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The Long Game is a new series designed to improve your long-range-shooting skills. This story is the first installment.

A basic understanding of external ballistics is something all shooters of every discipline should have. For those wanting to shoot at 1,000 yards and actually hit targets, a more complex comprehension of projectile flight is a must. External ballistics is the study of the flight of a bullet between the muzzle and the target. This flight path is influenced by many factors. What makes the calculation of a bullet’s flight path so complicated, is that almost all the elements that contribute to the computation are variables. With external ballistics, constants are few. So, let’s look at some of the most important aspects of external ballistics to get a better understanding of how bullets fly.

Velocity

The launch velocity of a bullet is the speed of the bullet as it exits the muzzle. In a perfect world, muzzle velocities would be exactly the same every time. They’re not. Variations of as much as 50 fps or more can exist, so an average is applied. The problem, as we will further discuss in part seven of this 12-part series, is that muzzle velocity variations of as little 25 fps can alter a bullet’s point of impact at 1,000 yards by a half-foot or more.

Ballistic Coefficient (BC)

The BC of a bullet is an estimated representation of the bullet’s ability to overcome air resistance in flight. Combined with velocity, it provides a reasonable guess at a bullet’s time of flight. What complicates BC value, is that the BC of a bullet changes during flight and can even be influenced by its flight attitude, or by other factors, such as the type of barrel rifling and the use of a muzzle devices or a suppressor. Because of this, averages are used. For extremely precise measurements of BC—or maybe better put, drag coefficients—expensive Doppler radar measurements are required.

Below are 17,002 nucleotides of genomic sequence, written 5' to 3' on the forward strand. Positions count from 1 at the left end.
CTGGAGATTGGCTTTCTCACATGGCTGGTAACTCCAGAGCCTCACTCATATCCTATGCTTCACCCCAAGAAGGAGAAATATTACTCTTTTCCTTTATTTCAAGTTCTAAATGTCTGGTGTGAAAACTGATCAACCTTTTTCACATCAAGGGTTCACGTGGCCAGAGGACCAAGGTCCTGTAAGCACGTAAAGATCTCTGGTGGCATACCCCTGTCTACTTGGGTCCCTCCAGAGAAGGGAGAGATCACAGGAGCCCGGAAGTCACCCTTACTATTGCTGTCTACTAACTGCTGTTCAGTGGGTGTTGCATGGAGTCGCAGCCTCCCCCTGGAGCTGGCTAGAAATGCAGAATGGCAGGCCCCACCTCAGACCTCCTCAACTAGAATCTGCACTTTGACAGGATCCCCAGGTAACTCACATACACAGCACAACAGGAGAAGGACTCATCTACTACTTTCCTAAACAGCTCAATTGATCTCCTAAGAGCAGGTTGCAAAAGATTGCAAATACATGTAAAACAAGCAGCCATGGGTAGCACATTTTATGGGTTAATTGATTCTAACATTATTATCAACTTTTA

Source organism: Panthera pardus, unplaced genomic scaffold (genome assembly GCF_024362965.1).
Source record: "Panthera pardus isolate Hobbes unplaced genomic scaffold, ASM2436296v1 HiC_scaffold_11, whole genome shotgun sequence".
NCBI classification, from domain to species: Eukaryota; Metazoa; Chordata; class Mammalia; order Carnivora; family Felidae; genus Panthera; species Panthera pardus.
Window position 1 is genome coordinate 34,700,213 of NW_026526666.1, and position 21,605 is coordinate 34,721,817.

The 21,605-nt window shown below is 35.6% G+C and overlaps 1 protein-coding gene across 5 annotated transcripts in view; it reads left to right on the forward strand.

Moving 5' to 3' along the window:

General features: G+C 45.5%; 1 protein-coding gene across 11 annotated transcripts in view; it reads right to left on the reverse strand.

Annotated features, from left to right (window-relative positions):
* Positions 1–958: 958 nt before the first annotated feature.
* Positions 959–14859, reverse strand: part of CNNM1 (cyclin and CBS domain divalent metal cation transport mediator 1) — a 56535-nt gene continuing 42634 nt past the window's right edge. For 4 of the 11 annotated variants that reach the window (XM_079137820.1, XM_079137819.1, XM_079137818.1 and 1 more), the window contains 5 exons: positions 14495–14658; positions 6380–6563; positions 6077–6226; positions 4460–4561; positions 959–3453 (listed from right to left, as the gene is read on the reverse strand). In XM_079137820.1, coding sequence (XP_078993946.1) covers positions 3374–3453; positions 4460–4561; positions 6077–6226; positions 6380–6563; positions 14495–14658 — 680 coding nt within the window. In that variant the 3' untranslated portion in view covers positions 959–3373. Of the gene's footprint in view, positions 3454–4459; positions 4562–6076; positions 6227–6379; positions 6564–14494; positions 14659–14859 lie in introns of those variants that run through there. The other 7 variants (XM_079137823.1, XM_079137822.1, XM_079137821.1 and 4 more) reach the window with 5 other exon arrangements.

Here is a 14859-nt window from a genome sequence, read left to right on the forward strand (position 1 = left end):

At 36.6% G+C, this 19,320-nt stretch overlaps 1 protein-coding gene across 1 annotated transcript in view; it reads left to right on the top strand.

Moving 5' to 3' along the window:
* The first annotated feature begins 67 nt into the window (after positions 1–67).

Stabilization

Every bullet, at a given launch velocity, needs a particular spin-rate to stabilize. Spin rate is a product of velocity and the twist-rate of the rifling in a rifle’s bore. With the most modern long-range bullets, which are much longer when compared to their older counterparts, in many cases faster rifling twist-rates are needed for optimum bullet stabilization. Fortunately, modern rifles designed for precision use at extended distances come with the correct rifling twist rate.

Wind

Wind is the wicked evil that plagues long-range shooters. This is because it can be silent and invisible, especially at distance. It can also impact the bullet from every direction and is never constant between the muzzle and the target. There are a multitude of estimations to apply when making a wind read, but at best the result is an educated guess. A 2-mph mistake in wind estimation can result in a point of aim deviation of as much as 20 inches at 1,000 yards. 

Elevation

Your height above sea level is another consideration because at higher altitudes air has a lower density. Less-dense air imparts less drag on the bullet. How much? A 500-foot error in elevation can alter a bullet’s point of impact at 1,000 yards by as much as four inches.

Temperature, Humidity, and Pressure

The ambient air temperature, humidity, and barometric pressure also affect air density. But the temperature of the ammunition can alter the pressure produced inside the rifle, which will ultimately change muzzle velocity. Use bad temperature, humidity, and/or pressure information in your calculation, with excessively warm or cold ammo, and you’ll miss at extreme distances.

Shot Angle

When shooting at extreme angles—either uphill or downhill—the horizontal distance to the target is reduced. This horizontal vector is what gravity acts on, so bullet drop will be reduced as well. Most shooters tend to overestimate this effect. It takes a lot of angle and distance for shot angle to come into play. But when shooting at longer ranges, it is something that needs to be considered. 

Though these are not all the elements that must be considered when shooting at extreme distance, it should now be clear that the answer to getting hits at long range is not possible by consulting factory trajectory charts. You’ll need to input all this information and more into a good ballistics program to obtain a firing solution that offers a reasonable chance of impact at 1,000 yards.

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